Cult folk singer/songwriter Bob Frank has died. The news was confirmed by Light In The Attic, the independent record label that reissued his 1972 self-titled debut album in 2014. He was 75 years old.
LITA is incredibly bummed to hear that Bob Frank passed away yesterday. In 2014 we reissued Bob’s 1972 album and loved working with him. He took elements of Dylan, Johnny Cash, Ian Tyson and filtered it through a pot-smoked haze infused with Bob’s friend, Jim Dickinson. RIP, Bob. pic.twitter.com/YAkkmyEmRN
— Light In The Attic (@lightintheattic) July 20, 2019
Born in Memphis, Tennessee in 1944, Frank began playing coffeehouses in the early ’60s. In 1966, after getting kicked out of Vanderbilt University for playing guitar in his dorm, he graduated from Rhodes College with a degree in English. He was then drafted into the Army and sent to fight in Vietnam. When he returned two years later in 1968, Frank moved around the country, working on a ranch in Colorado and a cannery in Washington state and living on communes in Northern California. Eventually, he moved to Nashville, where he was hired to write commercial country songs for the Tree music publishing company.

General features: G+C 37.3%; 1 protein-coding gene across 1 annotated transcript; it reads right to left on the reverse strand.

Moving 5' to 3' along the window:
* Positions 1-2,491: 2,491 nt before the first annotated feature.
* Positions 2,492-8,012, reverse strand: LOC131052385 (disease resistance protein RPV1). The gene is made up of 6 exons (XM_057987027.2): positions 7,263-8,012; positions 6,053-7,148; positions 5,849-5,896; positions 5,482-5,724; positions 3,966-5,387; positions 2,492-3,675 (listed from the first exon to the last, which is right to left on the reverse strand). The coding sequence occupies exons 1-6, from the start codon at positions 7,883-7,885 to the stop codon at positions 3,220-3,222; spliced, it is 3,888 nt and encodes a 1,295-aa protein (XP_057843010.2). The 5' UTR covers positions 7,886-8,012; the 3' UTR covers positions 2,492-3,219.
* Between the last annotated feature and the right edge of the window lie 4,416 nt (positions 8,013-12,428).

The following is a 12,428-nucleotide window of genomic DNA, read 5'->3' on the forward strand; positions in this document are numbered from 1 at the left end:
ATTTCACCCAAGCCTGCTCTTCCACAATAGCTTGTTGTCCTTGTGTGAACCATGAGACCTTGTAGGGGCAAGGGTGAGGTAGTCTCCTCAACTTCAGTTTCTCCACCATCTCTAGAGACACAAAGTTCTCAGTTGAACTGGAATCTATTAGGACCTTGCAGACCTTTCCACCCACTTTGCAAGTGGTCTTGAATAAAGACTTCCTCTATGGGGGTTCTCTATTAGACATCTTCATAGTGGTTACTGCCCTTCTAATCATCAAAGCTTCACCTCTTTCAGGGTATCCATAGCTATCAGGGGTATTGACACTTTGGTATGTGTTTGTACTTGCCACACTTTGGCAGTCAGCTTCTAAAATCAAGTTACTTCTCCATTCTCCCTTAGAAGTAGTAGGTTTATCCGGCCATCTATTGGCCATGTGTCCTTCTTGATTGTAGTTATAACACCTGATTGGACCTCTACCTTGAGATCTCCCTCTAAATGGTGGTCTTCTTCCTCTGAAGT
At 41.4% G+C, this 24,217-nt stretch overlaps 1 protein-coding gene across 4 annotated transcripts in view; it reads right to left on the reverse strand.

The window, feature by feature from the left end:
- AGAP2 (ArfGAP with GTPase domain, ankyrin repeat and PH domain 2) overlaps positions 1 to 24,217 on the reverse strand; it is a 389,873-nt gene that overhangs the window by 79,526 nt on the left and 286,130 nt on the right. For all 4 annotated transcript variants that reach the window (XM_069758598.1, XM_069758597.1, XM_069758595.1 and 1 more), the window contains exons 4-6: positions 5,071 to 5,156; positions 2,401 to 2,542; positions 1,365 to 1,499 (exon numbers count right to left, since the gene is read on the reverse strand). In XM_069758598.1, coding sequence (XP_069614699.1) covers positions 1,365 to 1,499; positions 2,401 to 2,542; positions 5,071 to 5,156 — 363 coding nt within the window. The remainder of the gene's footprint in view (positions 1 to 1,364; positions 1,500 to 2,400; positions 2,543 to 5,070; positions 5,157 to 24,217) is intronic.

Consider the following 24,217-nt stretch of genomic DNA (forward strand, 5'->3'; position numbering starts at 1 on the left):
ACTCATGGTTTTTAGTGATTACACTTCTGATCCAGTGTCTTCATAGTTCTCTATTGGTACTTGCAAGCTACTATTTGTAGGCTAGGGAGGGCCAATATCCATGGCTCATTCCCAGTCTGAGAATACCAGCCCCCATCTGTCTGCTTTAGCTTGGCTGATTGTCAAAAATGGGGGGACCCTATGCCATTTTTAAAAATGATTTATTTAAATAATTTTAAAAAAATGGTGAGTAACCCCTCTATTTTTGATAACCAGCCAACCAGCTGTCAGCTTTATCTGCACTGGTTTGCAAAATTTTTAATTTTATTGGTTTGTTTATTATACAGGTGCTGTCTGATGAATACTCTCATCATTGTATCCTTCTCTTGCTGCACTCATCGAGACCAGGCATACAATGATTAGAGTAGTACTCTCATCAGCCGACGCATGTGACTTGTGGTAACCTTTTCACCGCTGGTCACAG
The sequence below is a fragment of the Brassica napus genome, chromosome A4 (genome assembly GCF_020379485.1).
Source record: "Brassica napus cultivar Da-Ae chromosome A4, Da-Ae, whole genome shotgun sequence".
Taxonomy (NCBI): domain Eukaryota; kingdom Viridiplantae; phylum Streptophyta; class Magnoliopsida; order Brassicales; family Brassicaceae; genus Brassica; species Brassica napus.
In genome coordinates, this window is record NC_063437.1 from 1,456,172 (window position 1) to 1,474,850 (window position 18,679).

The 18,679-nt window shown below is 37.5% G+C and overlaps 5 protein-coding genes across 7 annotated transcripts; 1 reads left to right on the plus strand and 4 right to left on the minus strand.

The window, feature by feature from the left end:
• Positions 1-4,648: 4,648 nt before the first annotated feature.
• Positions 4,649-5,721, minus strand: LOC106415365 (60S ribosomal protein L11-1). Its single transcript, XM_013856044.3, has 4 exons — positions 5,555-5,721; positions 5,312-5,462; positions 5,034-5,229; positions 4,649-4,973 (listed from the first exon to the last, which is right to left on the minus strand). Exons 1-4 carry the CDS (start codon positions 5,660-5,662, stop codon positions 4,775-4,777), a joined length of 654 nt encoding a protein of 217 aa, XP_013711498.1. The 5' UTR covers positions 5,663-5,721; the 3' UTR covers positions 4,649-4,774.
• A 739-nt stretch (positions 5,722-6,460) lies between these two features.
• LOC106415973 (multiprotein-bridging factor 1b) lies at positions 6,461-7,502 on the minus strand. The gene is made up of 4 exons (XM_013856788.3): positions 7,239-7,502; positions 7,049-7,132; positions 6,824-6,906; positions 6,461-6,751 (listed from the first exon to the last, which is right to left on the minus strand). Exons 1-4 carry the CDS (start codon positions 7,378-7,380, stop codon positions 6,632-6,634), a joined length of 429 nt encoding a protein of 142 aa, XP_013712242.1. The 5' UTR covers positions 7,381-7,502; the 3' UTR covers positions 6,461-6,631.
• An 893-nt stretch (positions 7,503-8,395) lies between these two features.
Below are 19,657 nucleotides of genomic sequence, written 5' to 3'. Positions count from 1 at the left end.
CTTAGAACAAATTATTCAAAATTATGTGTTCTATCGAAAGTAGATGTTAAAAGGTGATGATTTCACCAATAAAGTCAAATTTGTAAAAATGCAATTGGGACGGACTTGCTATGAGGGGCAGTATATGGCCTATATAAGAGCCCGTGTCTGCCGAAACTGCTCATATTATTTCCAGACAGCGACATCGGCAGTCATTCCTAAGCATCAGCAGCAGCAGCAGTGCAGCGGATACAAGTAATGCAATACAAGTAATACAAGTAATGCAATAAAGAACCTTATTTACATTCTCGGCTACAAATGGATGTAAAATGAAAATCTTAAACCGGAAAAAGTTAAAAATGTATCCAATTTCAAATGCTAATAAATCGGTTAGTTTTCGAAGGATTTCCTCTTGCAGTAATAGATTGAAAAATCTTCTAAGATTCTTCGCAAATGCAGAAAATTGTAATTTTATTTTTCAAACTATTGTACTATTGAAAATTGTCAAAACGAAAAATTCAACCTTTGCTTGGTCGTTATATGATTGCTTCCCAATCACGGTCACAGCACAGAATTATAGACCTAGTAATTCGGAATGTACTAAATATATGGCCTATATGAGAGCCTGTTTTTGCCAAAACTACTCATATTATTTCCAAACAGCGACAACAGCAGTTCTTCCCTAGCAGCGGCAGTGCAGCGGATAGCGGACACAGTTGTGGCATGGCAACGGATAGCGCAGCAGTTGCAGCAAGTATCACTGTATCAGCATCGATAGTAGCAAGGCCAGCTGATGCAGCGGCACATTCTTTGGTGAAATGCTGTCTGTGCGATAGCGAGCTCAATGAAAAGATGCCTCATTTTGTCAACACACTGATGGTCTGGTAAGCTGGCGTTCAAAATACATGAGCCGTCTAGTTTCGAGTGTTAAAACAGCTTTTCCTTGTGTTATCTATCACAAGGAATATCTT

Frank soon signed to Vanguard Records, which released his self-title debut in 1972. Despite good reviews, it didn’t sell well, and he was dropped from the label after refusing to sing any of the album’s songs during a publicity showcase at the iconic New York nightclub Max’s Kansas City. He moved to the Bay Area, where he briefly led a band called the Hardheads before quitting music to work as an irrigation specialist for the city of Oakland and raise his four children.
Nearly 30 years later, Frank discovered that he had become a cult artist, with rare copies of his 1972 album selling for as much as $100. He founded his own record label, Bowstring Records, and returned to performing, releasing a string of new albums beginning in 2001. In 2014, Light In The Attic reissued his 1972 debut. Frank’s most recent album, Dancing In Dallas, came out in 2018. Revisit his work below.
This article originally appeared on Stereogum.